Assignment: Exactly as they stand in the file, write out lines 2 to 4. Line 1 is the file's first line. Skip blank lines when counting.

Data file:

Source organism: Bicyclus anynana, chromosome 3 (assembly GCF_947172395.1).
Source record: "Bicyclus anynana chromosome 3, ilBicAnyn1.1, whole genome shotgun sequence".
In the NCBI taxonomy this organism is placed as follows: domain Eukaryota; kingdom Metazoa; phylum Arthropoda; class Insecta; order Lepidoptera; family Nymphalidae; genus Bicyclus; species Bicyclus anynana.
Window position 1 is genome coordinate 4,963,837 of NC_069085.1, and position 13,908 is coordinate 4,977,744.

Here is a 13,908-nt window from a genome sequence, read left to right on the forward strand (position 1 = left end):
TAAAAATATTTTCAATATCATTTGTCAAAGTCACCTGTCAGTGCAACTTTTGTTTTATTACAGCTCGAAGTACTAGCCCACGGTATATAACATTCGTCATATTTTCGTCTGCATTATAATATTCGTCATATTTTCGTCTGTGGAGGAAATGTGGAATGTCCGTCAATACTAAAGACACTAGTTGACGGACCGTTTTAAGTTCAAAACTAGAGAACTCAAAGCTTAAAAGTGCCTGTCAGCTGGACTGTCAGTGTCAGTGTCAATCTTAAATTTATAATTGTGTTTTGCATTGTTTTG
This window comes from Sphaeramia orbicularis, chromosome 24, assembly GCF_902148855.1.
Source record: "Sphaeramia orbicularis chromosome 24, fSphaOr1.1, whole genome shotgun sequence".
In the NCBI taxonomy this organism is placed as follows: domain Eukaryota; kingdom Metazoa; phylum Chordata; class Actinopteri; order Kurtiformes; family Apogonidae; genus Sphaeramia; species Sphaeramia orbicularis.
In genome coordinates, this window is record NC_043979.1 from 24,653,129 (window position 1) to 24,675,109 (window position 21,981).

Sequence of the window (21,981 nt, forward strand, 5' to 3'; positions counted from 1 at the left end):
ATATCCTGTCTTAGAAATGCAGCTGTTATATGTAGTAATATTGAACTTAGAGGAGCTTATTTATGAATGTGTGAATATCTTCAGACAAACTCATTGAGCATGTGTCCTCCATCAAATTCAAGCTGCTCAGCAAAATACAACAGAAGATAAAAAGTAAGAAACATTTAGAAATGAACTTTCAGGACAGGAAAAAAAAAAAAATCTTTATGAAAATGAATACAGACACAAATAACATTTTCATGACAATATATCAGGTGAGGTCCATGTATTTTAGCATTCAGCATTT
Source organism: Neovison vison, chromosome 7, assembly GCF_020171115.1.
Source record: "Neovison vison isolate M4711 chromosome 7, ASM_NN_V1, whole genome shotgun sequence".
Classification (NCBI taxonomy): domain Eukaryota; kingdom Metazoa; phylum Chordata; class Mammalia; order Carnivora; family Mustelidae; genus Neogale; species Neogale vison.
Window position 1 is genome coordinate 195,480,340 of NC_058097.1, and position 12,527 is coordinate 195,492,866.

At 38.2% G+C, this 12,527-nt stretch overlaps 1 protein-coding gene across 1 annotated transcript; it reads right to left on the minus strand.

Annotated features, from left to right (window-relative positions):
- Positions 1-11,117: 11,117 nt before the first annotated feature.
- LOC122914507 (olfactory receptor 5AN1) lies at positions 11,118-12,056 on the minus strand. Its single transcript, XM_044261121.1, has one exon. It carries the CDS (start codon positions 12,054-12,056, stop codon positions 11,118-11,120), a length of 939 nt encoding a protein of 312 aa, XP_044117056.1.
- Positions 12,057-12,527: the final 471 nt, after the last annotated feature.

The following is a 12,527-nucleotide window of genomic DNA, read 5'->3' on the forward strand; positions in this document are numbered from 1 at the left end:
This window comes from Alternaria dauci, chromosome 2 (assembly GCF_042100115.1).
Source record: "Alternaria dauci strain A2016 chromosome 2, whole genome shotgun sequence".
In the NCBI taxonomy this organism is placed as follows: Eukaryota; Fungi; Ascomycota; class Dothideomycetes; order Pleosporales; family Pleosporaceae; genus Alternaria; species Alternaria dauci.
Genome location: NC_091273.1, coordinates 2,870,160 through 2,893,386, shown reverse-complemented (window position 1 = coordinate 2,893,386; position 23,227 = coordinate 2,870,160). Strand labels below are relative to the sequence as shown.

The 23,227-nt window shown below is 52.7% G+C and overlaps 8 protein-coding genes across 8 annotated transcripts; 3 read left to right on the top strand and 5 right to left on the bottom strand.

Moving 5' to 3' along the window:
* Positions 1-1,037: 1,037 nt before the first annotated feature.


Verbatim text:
Source record: "Bicyclus anynana chromosome 3, ilBicAnyn1.1, whole genome shotgun sequence".
In the NCBI taxonomy this organism is placed as follows: domain Eukaryota; kingdom Metazoa; phylum Arthropoda; class Insecta; order Lepidoptera; family Nymphalidae; genus Bicyclus; species Bicyclus anynana.
Window position 1 is genome coordinate 4,963,837 of NC_069085.1, and position 13,908 is coordinate 4,977,744.